In looking at the dynamics of the debt limit standoff in Washington, it occurred to me that some Republicans may view this not as a risky situation but as a win-win proposition, so I wrote a warning at New York:
In any high-stakes conflict in which combatants have taken diametrically opposed positions, avoiding a destructive outcome depends on equivalent risks and rewards. If failure to reach an agreement is an unmitigated disaster for one side and something less than that for the other, the latter is very likely to win any game of chicken.
The comforting conventional wisdom about the rapidly impending debt-limit collision in Congress is that the House Republicans (and their largely passive Senate GOP allies) precipitating the crisis have as much to lose as the White House and Senate Democrats. If there’s any doubt that Kevin McCarthy will ultimately find some way to avoid a debt default, it’s because the wildly reckless House Freedom Caucus, whose members seem to relish a national or global economic calamity, hold his continuation as Speaker in their hands. So from the point of view of Democrats and allegedly responsible Republicans, the game has been to find some face-saving way for McCarthy to do the right thing, as he surely wants to do, without losing his precious gavel.
But what if the assumption that we’re in a mutually assured destruction scenario is not exactly right? What if McCarthy or the Freedom Caucus or some other strategically positioned group of Republicans is convinced that disaster for the economy and the country could produce an electoral victory for the GOP? If so, that would destroy any incentives for compromise: Republicans will either win important concessions from Joe Biden and his Democrats that would gratify potentially rebellious MAGA types or they’ll inherit a damaged country in November 2024 amid the sort of radically diminished expectations that ease the burden of governing.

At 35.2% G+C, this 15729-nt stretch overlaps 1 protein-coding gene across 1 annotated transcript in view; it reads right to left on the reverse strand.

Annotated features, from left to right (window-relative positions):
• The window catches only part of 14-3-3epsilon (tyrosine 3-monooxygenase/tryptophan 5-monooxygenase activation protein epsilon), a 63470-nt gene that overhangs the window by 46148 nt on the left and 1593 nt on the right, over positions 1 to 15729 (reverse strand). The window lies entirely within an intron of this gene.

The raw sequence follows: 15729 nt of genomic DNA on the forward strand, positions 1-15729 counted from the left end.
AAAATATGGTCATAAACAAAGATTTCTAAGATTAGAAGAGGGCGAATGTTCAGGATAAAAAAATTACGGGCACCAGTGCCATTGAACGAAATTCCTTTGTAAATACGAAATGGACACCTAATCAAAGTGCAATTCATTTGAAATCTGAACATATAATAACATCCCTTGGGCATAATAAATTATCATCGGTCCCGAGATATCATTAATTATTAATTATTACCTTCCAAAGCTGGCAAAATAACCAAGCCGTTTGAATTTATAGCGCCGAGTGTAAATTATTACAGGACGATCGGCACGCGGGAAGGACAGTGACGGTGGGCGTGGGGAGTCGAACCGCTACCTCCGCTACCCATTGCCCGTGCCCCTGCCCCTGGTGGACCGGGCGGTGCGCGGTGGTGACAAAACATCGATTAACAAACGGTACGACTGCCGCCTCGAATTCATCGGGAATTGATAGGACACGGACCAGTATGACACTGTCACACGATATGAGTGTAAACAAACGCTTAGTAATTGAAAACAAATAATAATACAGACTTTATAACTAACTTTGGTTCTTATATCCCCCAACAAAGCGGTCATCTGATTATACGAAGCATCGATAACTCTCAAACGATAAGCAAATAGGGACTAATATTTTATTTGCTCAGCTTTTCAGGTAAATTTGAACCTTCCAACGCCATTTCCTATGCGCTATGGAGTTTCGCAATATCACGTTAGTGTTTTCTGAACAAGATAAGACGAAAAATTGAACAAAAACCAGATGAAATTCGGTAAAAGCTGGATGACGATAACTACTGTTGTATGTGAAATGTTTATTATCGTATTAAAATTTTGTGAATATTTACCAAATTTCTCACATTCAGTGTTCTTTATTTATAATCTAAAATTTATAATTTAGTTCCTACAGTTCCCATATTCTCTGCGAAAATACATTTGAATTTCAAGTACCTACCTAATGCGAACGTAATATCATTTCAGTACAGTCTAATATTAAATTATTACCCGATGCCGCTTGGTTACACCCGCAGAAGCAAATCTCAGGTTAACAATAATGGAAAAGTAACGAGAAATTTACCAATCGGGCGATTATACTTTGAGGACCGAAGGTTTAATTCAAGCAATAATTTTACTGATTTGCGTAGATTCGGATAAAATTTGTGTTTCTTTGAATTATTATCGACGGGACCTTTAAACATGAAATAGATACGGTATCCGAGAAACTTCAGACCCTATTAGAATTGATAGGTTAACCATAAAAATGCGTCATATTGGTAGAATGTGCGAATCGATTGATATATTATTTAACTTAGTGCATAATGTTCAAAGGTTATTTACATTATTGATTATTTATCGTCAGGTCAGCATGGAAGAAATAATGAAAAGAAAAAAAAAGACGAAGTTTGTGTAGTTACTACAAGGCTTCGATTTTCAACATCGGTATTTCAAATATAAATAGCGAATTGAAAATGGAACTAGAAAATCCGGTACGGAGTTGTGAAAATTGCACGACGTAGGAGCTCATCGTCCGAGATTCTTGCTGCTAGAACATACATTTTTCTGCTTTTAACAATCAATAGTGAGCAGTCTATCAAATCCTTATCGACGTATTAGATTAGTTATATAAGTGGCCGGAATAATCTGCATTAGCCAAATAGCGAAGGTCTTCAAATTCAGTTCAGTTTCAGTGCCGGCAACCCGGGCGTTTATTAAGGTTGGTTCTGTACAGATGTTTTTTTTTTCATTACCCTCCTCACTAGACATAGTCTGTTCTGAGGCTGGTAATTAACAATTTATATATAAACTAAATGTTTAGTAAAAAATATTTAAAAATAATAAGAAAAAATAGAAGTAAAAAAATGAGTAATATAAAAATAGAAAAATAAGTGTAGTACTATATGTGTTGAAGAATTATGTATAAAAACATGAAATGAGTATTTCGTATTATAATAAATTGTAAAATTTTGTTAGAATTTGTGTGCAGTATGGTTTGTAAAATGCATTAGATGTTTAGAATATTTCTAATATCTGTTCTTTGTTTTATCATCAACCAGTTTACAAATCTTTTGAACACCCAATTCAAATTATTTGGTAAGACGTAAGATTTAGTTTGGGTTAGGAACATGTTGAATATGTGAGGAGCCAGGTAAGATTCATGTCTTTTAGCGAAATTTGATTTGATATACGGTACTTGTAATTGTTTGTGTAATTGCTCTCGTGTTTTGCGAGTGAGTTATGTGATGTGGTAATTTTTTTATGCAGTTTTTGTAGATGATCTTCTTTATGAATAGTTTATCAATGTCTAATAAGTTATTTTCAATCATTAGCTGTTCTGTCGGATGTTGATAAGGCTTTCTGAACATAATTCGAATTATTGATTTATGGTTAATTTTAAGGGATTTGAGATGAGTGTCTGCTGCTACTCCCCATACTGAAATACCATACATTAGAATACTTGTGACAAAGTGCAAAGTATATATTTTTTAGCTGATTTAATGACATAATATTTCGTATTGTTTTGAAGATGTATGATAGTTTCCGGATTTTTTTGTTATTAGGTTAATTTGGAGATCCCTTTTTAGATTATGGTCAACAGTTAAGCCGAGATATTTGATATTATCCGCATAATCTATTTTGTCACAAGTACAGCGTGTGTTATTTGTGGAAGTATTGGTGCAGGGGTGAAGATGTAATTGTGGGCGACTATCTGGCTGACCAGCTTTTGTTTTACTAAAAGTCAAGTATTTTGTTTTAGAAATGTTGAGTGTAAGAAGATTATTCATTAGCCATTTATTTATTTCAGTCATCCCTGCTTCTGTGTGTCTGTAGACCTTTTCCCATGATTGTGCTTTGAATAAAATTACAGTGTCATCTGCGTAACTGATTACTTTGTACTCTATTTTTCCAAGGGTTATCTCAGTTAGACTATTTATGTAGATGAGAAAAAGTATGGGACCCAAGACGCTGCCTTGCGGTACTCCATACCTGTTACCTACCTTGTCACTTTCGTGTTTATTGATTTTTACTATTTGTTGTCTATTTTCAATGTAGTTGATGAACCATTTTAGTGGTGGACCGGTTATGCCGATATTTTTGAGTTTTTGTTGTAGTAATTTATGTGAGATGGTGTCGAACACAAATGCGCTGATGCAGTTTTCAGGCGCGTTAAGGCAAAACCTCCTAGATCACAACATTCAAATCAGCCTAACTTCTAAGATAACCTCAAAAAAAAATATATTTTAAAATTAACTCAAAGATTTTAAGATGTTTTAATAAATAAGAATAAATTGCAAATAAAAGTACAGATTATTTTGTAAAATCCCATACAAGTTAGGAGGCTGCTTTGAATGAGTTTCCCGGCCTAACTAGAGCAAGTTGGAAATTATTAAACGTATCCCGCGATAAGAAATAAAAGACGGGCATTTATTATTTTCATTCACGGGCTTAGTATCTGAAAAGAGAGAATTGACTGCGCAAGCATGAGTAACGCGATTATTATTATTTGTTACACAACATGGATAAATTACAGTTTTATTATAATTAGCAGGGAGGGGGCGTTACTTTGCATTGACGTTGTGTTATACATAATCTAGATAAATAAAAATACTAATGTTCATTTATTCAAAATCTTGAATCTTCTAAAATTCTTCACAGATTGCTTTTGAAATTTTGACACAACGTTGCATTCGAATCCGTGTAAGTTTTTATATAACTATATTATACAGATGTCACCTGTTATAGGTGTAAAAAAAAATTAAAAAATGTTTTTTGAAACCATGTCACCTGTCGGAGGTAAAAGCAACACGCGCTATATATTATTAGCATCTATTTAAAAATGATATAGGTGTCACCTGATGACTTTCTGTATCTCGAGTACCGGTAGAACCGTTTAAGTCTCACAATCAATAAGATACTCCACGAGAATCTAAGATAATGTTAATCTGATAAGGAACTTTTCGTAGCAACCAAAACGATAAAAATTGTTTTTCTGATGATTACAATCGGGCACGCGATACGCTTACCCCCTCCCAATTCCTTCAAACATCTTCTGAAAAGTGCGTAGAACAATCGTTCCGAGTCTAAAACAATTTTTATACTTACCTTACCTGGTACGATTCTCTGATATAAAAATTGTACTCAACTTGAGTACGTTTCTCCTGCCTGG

One danger sign Democrats should note is public-opinion research indicating that Americans are inclined to apportion blame equally for the debt-limit crisis even though they favor the Democratic position on how to avoid calamity, according to a new ABC/Washington Post survey (a flawed but nonetheless influential poll):
“A 58 percent majority of Americans say the debt limit and federal spending should be handled as separate issues, down from 65 percent who said this in February. A much smaller 26 percent of Americans say Congress should only allow the government to pay its debts if Biden agrees to cut spending, the same share as February….
“The poll finds 39 percent of Americans say they would blame Republicans in Congress if the government goes into default, and 36 percent say they would blame President Biden and 16 percent volunteer that they would blame both equally. (That dynamic is similar to the 2011 debt limit showdown, when 42 percent said they would blame congressional Republicans and 36 percent said they would blame President Obama. Lawmakers averted a default that year.)”
The 2011 analogy is important for both parties. As Obama advisor Dan Pfeiffer recalls, the 44th president’s standing going into a reelection year was almost fatally damaged even by a near-miss of a debt default:
“In 2011, [Obama] spent months negotiating with Speaker John Boehner to strike a ‘grand bargain’ that would help solve America’s longstanding fiscal problems. But Mr. Boehner couldn’t deliver his caucus in support of the framework, and the nation hurtled toward default. With only a few days to go, negotiators were able to strike a smaller agreement that satisfied no one, left both sides angry about the result and was damaging for the country. The United States’ credit rating was downgraded for the first time in the nation’s history, and borrowing costs for the government went up.
“Mr. Obama’s approval rating slumped, even dipping below 40 percent in Gallup polling. Our internal polling in the White House showed the president losing re-election handily to a generic Republican.”
Barack Obama managed to claw back much of his popularity and was reelected in 2012, but it was a near thing. Republicans may calculate that an actual debt default, likely followed by a recession, would doom any incumbent president, particularly if voters are inclined to blame that president at least partly for a debt default triggered by the other party.
The abiding truth is that chief executives who preside over a major economic contraction do not often get reelected. This phenomenon dates all the way back to the administration of Martin Van Buren and shortened such recent presidencies as those of Gerald Ford, Jimmy Carter, George H.W. Bush, and arguably (though a lot of other things were going on) Donald Trump.
The possibility that at least some Republicans may glimpse a silver lining in a debt default is all the more reason that their buddies on Wall Street (who literally cannot afford to be so sanguine about a market meltdown) should be making it very clear the GOP will never see another campaign contribution if it runs Biden and the U.S. economy right off the road.